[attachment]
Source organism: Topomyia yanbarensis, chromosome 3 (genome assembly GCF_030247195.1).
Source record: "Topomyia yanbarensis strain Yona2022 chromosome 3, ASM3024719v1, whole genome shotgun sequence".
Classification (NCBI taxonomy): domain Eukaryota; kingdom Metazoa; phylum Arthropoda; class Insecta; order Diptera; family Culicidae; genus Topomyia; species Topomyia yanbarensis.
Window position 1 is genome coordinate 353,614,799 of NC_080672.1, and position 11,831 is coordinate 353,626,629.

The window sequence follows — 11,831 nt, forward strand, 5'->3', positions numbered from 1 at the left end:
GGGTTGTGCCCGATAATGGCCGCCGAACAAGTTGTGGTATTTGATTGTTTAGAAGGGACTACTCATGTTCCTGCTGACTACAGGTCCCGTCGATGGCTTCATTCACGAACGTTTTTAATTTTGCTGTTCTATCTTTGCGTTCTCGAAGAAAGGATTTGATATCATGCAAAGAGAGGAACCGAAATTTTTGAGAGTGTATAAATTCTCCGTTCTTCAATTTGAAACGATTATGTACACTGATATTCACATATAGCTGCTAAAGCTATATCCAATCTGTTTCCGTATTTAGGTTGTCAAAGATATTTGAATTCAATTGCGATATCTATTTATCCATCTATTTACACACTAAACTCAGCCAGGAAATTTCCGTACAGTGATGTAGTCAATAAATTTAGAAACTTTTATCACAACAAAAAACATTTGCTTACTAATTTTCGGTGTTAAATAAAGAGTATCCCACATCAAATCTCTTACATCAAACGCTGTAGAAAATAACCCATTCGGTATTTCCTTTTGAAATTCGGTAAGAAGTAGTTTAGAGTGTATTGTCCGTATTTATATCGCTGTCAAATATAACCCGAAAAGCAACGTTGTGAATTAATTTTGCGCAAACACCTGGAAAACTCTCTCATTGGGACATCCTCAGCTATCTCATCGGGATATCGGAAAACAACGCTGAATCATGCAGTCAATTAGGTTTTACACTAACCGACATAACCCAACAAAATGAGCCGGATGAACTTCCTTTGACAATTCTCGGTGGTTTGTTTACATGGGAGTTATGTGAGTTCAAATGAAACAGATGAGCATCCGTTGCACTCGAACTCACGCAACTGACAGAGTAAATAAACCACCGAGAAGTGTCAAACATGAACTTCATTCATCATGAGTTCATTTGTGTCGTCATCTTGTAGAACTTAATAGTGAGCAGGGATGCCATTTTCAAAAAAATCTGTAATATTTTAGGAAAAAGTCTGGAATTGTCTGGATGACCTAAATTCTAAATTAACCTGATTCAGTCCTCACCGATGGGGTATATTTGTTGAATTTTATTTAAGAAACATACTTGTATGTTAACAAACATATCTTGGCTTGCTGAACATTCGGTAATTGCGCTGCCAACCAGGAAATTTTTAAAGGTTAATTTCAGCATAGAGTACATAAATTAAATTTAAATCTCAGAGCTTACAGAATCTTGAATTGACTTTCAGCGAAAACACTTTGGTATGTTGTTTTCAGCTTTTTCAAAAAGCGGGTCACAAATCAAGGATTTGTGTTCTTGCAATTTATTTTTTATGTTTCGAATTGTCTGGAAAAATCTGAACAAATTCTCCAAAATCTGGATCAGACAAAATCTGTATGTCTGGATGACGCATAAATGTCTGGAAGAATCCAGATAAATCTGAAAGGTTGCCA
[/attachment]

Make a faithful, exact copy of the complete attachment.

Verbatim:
Source organism: Topomyia yanbarensis, chromosome 3 (genome assembly GCF_030247195.1).
Source record: "Topomyia yanbarensis strain Yona2022 chromosome 3, ASM3024719v1, whole genome shotgun sequence".
Classification (NCBI taxonomy): domain Eukaryota; kingdom Metazoa; phylum Arthropoda; class Insecta; order Diptera; family Culicidae; genus Topomyia; species Topomyia yanbarensis.
Window position 1 is genome coordinate 353,614,799 of NC_080672.1, and position 11,831 is coordinate 353,626,629.

The window sequence follows — 11,831 nt, forward strand, 5'->3', positions numbered from 1 at the left end:
GGGTTGTGCCCGATAATGGCCGCCGAACAAGTTGTGGTATTTGATTGTTTAGAAGGGACTACTCATGTTCCTGCTGACTACAGGTCCCGTCGATGGCTTCATTCACGAACGTTTTTAATTTTGCTGTTCTATCTTTGCGTTCTCGAAGAAAGGATTTGATATCATGCAAAGAGAGGAACCGAAATTTTTGAGAGTGTATAAATTCTCCGTTCTTCAATTTGAAACGATTATGTACACTGATATTCACATATAGCTGCTAAAGCTATATCCAATCTGTTTCCGTATTTAGGTTGTCAAAGATATTTGAATTCAATTGCGATATCTATTTATCCATCTATTTACACACTAAACTCAGCCAGGAAATTTCCGTACAGTGATGTAGTCAATAAATTTAGAAACTTTTATCACAACAAAAAACATTTGCTTACTAATTTTCGGTGTTAAATAAAGAGTATCCCACATCAAATCTCTTACATCAAACGCTGTAGAAAATAACCCATTCGGTATTTCCTTTTGAAATTCGGTAAGAAGTAGTTTAGAGTGTATTGTCCGTATTTATATCGCTGTCAAATATAACCCGAAAAGCAACGTTGTGAATTAATTTTGCGCAAACACCTGGAAAACTCTCTCATTGGGACATCCTCAGCTATCTCATCGGGATATCGGAAAACAACGCTGAATCATGCAGTCAATTAGGTTTTACACTAACCGACATAACCCAACAAAATGAGCCGGATGAACTTCCTTTGACAATTCTCGGTGGTTTGTTTACATGGGAGTTATGTGAGTTCAAATGAAACAGATGAGCATCCGTTGCACTCGAACTCACGCAACTGACAGAGTAAATAAACCACCGAGAAGTGTCAAACATGAACTTCATTCATCATGAGTTCATTTGTGTCGTCATCTTGTAGAACTTAATAGTGAGCAGGGATGCCATTTTCAAAAAAATCTGTAATATTTTAGGAAAAAGTCTGGAATTGTCTGGATGACCTAAATTCTAAATTAACCTGATTCAGTCCTCACCGATGGGGTATATTTGTTGAATTTTATTTAAGAAACATACTTGTATGTTAACAAACATATCTTGGCTTGCTGAACATTCGGTAATTGCGCTGCCAACCAGGAAATTTTTAAAGGTTAATTTCAGCATAGAGTACATAAATTAAATTTAAATCTCAGAGCTTACAGAATCTTGAATTGACTTTCAGCGAAAACACTTTGGTATGTTGTTTTCAGCTTTTTCAAAAAGCGGGTCACAAATCAAGGATTTGTGTTCTTGCAATTTATTTTTTATGTTTCGAATTGTCTGGAAAAATCTGAACAAATTCTCCAAAATCTGGATCAGACAAAATCTGTATGTCTGGATGACGCATAAATGTCTGGAAGAATCCAGATAAATCTGAAAGGTTGCCA